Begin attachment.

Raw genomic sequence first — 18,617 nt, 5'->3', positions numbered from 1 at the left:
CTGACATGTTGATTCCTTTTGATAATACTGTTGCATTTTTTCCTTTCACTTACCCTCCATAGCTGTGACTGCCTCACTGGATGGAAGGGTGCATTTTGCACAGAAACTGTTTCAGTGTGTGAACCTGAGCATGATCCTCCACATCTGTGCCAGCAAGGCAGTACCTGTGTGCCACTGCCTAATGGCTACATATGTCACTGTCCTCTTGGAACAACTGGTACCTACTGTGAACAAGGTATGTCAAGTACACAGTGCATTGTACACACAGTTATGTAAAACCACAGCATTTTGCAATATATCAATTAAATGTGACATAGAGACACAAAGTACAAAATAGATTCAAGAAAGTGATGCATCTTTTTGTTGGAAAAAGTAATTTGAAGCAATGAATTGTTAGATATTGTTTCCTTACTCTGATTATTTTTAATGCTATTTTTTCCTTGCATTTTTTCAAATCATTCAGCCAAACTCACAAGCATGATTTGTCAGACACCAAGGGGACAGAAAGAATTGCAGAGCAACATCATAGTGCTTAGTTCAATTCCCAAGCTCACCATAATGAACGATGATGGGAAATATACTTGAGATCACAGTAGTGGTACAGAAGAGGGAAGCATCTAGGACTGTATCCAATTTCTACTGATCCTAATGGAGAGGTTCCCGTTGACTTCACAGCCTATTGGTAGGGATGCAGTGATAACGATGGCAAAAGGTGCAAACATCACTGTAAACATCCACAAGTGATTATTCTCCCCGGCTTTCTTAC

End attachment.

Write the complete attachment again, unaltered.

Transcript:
Raw genomic sequence first — 18,617 nt, 5'->3', positions numbered from 1 at the left:
CTGACATGTTGATTCCTTTTGATAATACTGTTGCATTTTTTCCTTTCACTTACCCTCCATAGCTGTGACTGCCTCACTGGATGGAAGGGTGCATTTTGCACAGAAACTGTTTCAGTGTGTGAACCTGAGCATGATCCTCCACATCTGTGCCAGCAAGGCAGTACCTGTGTGCCACTGCCTAATGGCTACATATGTCACTGTCCTCTTGGAACAACTGGTACCTACTGTGAACAAGGTATGTCAAGTACACAGTGCATTGTACACACAGTTATGTAAAACCACAGCATTTTGCAATATATCAATTAAATGTGACATAGAGACACAAAGTACAAAATAGATTCAAGAAAGTGATGCATCTTTTTGTTGGAAAAAGTAATTTGAAGCAATGAATTGTTAGATATTGTTTCCTTACTCTGATTATTTTTAATGCTATTTTTTCCTTGCATTTTTTCAAATCATTCAGCCAAACTCACAAGCATGATTTGTCAGACACCAAGGGGACAGAAAGAATTGCAGAGCAACATCATAGTGCTTAGTTCAATTCCCAAGCTCACCATAATGAACGATGATGGGAAATATACTTGAGATCACAGTAGTGGTACAGAAGAGGGAAGCATCTAGGACTGTATCCAATTTCTACTGATCCTAATGGAGAGGTTCCCGTTGACTTCACAGCCTATTGGTAGGGATGCAGTGATAACGATGGCAAAAGGTGCAAACATCACTGTAAACATCCACAAGTGATTATTCTCCCCGGCTTTCTTAC